A sermon preached by Canon Tom Clammer, Precentor
Let us pray:
Support us, O Lord,
all the day long of this troublesome life,
until the shadows lengthen and the evening comes,
the busy world is hushed,
the fever of life is over
and our work is done.
Then, Lord, in your mercy grant us a safe lodging,
a holy rest, and peace at the last;
through Christ our Lord.
I don’t know about you, but one of my pet peeves, one of the things that really makes you want to punch someone in the face, though of course I don’t because that kind of behaviour is discouraged in precentors, is when people say “I know how you feel.” Do you recognise that? The moments when you have been the victim of some tragedy, perhaps a bereavement, and people around you, seeking no doubt to be helpful and supportive tell you that they know how you feel. I think second on the list of unhelpful comments made around bereaved people is probably “it will get better.” Again, almost always said out of love, and I am quite sure that I have been guilty of saying that to people myself, but almost certainly unhelpful, and in at least one sense untrue.
Bereavement doesn’t get better. It gets different.
I am very conscious that all of you gathered here this evening, on this all souls Day, are carrying into this Cathedral a particular set of memories, thanksgivings, of regrets, and of hurts. And the first thing I want to say to you is that I don’t know how you feel. I don’t know how you feel. I know how I feel. This is an interesting all souls Day for me because for the first time in several years I have put a name on the list of the departed for the first time. Most of the handful of names that I ask the vergers to put on the list each year are people who have been dead for some while, but my friend, my mentor, and my ordaining Bishop Michael Perham died in Easter week this year, after an unexpected and swift diagnosis, decline and death from a brain tumour. I’m carrying him, amongst others, into the service, and it feels awful. I miss him, there is a big chunk of my past that he and I shared that I now have no connection with other than my own memories. I know how I feel this evening, but you don’t. And you know how you feel this evening, and I don’t.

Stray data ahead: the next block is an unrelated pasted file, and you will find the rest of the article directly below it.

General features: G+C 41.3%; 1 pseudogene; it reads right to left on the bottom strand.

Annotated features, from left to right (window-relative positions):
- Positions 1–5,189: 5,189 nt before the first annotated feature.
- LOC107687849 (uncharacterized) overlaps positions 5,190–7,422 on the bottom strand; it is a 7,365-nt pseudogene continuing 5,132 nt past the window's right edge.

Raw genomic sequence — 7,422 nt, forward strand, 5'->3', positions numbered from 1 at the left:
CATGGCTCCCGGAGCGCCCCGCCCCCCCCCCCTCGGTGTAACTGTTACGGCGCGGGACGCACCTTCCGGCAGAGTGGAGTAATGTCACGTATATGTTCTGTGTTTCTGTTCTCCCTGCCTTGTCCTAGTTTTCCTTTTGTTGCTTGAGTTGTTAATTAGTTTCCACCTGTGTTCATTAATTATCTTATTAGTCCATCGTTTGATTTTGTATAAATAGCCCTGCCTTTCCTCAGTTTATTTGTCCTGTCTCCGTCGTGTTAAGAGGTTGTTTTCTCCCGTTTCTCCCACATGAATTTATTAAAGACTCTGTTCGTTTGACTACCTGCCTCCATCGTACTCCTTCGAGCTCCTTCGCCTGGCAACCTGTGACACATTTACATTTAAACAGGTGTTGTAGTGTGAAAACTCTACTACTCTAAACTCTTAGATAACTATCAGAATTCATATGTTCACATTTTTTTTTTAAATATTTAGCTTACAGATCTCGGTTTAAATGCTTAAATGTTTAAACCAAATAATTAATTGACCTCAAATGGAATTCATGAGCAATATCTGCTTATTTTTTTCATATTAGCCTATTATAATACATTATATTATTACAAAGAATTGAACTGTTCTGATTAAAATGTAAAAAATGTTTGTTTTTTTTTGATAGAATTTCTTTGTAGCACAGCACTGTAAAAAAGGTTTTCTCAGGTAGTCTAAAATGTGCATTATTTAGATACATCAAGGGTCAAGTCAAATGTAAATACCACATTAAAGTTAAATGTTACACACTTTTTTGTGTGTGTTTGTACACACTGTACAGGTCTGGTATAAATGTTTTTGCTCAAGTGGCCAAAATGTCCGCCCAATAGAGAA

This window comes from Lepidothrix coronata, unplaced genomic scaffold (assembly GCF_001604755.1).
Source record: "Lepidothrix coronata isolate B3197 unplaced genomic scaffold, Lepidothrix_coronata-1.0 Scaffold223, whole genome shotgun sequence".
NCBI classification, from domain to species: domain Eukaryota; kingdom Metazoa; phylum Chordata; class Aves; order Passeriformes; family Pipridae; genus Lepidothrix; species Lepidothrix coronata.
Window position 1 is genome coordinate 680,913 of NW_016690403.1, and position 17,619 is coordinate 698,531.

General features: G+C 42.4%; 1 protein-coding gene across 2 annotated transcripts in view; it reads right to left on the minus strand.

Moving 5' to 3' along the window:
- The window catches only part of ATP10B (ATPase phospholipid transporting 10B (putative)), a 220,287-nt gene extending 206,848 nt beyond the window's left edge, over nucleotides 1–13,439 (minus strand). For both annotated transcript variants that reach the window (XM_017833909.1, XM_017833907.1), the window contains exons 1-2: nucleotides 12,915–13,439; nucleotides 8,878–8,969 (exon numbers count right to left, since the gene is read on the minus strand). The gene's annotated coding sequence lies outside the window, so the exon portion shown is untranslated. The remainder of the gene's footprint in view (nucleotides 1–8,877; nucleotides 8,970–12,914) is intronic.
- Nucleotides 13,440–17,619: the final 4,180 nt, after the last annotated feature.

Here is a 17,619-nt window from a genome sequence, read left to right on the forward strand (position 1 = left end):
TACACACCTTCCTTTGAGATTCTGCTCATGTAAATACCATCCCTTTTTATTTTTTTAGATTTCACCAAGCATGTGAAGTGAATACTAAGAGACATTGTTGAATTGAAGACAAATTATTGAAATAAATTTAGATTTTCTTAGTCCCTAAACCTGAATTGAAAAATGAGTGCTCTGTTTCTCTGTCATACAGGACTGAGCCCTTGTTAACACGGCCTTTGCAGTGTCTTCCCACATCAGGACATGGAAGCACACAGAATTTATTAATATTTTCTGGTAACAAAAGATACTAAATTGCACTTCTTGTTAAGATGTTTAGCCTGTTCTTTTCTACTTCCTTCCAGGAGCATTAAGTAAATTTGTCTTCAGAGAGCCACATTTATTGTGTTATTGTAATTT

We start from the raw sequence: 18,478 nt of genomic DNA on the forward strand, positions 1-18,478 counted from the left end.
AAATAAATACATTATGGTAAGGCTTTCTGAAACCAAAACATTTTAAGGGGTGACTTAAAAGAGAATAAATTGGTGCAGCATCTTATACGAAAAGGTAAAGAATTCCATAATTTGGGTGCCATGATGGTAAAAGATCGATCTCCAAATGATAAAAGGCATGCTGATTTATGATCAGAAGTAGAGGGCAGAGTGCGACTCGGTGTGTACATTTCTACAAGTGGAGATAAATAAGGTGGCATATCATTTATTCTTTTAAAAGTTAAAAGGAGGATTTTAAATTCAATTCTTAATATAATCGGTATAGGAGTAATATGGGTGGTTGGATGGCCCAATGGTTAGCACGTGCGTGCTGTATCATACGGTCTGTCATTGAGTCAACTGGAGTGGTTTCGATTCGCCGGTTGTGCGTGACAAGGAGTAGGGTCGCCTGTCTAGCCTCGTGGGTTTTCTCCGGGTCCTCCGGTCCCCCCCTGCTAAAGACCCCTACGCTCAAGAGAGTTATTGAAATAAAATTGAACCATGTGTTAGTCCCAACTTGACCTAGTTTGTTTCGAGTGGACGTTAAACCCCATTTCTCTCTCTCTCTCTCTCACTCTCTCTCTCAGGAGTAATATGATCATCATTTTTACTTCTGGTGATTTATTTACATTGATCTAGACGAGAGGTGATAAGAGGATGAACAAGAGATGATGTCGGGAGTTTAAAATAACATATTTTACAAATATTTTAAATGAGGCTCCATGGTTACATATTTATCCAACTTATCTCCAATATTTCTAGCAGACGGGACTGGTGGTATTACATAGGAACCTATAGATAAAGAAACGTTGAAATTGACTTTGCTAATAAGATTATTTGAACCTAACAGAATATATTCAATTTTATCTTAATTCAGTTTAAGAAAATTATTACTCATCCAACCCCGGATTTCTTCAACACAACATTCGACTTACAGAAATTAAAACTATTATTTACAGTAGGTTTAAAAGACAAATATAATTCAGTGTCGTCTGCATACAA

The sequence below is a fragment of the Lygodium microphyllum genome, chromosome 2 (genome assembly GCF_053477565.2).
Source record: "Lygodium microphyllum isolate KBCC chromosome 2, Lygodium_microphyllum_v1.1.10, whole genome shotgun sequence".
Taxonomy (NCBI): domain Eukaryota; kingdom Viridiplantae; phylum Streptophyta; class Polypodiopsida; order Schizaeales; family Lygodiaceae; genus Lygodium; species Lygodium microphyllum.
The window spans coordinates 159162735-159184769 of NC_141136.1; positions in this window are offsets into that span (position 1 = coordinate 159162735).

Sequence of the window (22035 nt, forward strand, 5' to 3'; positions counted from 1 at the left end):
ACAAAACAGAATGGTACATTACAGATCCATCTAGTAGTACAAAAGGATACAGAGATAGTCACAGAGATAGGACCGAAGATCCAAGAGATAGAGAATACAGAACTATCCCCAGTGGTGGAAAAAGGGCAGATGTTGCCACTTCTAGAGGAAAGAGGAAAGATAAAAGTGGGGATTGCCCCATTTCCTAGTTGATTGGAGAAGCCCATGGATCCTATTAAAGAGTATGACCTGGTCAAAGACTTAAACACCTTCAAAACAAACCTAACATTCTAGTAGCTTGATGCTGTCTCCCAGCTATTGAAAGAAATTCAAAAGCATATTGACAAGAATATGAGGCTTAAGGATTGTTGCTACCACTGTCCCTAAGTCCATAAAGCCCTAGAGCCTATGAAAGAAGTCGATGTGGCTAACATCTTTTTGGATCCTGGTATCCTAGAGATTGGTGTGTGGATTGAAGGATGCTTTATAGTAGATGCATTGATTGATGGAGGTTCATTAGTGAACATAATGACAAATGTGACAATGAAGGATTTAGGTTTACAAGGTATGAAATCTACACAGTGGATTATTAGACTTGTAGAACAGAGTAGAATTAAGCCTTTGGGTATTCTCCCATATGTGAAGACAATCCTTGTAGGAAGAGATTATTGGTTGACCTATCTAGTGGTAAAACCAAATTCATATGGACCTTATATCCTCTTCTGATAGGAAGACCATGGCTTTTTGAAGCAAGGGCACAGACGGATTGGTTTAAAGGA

That is not of course to say that we are alone. The whole point of community, community of any sort but perhaps the church in particular, is that we do this thing together. We are all gathered here together in this Cathedral, actually in a part of the cathedral which forces us to look at each other tonight. And we all share common experiences. There are of course common threads in bereavement. So I know a little bit about how you might be feeling. Because I know about the emptiness. I know about the regrets. I know about the pain.
But I don’t how you feel. And that is why this service takes the form that it does. This service is not a counselling session. Counselling is brilliant, I have had it myself and I strongly recommend it. This service is not a funeral either. Though it bears some of the family likeness to that important rite of passage.
This service is a Eucharist. And it is full of symbols. Symbols are good. Symbols help us to negotiate the territory. Standing behind me is the Paschal candle. The Easter candle. It is actually a shadow of its former self because it has burned in this Cathedral so often since we lit it in the shadows of Easter morning, when the first hints of the possibility that death is not the end were whispered in the dark. There will be names read in this service. Now the names are also symbols. It actually doesn’t matter whether or not the name of your loved one is read aloud tonight. The reason why we do it is because it’s helpful to name things. It is helpful to remember, to speak into the silence the personal name of someone we love, and lost. It helps to keep the memory alive, it helps to remind us, - because of course God doesn’t need reminding -, but it helps to remind us of our duty to be the living biography of the people whose lives have intersected and intertwined with ours.